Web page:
Objective: The purpose of this study was to investigate whether the knee joint dynamics during a forward lunge could be modulated by experimentally induced vastus medialis pain in healthy subjects.
Design: Randomised cross-over study.
Setting: Biomechanical movement laboratory.
Participants: 20 healthy subjects were included. One subject was excluded during data collection.
Intervention: The subjects performed forward lunges before, during and 20 minutes after induction of experimental quadriceps muscle pain. Muscle pain was induced using hypertonic saline (5.8%) injected intramuscularly. Isotonic saline (0.9%) was used as control.
Main outcome measurements: Three-dimensional movement analyses were performed and inverse dynamics were used to calculate joint kinematics and kinetics for ankle, knee and hip joints. Electromyographic (EMG) signals of the hamstrings and quadriceps muscles were recorded.
Results: During and after pain, significant decreases in knee joint dynamics and EMG recordings were observed.
Conclusion: The study shows that local pain in the quadriceps is capable of modulating movements with high knee joint dynamics. The results may have implications in the management of muscle pain and prevention of injuries during activities involving the knee joint.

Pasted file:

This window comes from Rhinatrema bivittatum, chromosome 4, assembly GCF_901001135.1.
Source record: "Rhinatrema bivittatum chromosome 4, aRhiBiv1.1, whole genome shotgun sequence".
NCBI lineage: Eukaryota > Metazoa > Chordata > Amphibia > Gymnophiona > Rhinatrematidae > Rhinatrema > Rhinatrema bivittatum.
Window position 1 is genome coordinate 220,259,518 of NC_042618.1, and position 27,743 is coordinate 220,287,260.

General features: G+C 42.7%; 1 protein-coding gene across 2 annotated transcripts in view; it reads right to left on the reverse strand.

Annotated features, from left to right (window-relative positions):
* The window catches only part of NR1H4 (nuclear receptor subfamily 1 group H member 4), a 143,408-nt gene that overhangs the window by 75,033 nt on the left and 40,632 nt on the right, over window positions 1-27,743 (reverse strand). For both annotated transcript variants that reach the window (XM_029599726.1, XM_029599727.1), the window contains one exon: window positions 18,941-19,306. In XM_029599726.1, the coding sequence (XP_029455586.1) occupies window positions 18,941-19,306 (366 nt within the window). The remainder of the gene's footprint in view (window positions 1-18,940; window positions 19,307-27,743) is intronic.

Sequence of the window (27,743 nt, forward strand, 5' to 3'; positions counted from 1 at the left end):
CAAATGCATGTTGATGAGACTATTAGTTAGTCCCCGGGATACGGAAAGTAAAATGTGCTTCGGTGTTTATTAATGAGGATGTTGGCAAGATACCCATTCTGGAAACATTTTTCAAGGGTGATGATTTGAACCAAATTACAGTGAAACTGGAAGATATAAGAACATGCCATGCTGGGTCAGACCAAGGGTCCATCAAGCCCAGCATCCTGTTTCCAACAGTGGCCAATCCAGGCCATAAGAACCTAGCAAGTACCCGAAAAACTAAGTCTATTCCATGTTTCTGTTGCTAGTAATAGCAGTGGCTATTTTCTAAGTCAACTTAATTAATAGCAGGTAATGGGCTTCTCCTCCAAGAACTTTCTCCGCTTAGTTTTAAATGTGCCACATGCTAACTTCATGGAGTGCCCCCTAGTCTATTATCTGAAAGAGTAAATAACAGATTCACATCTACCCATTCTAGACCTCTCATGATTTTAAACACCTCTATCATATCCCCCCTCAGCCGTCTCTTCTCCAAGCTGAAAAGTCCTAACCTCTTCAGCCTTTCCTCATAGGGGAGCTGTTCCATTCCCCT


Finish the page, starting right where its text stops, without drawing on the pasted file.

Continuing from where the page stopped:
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Knee pain is among the most common musculoskeletal pain complaints,1 and is the most frequent reason for reduced physical function.2 Furthermore, knee pain is the cardinal symptom in many diseases and disorders of the knee, such as osteoarthritis,3 4 tendonitis5 and traumatic knee injuries.6 Because good knee joint function is important for personal independence,7 knee pain poses a serious threat to everyday activities such as walking, which is a determinant of overall functional level.8 We have previously shown that experimental vastus medialis pain modulates the quadriceps function during the stance phase of walking, leading to impaired knee joint control.9 The changes were not only observed during pain, but were sustained for at least 20 minutes after pain. The changes caused by experimental muscle pain were similar to those observed in patients with “real” knee pain,10 11 knee injuries12 13 and muscle weakness.14
Although the quadriceps muscle is important for translational, torsional and rotatory stiffness of the knee,15–19 it has been shown that it is possible to walk without knee extensor moment9 20 — a walking pattern known as quadriceps avoidance gait.21 22 Such adaptations in knee joint dynamics may be due to the fact that walking requires submaximal knee joint dynamics, and other muscle groups than the quadriceps can generate knee joint dynamics necessary for normal walking.20 It is therefore conceivable that quadriceps pain can cause muscular deficiency, while the ability to walk is retained.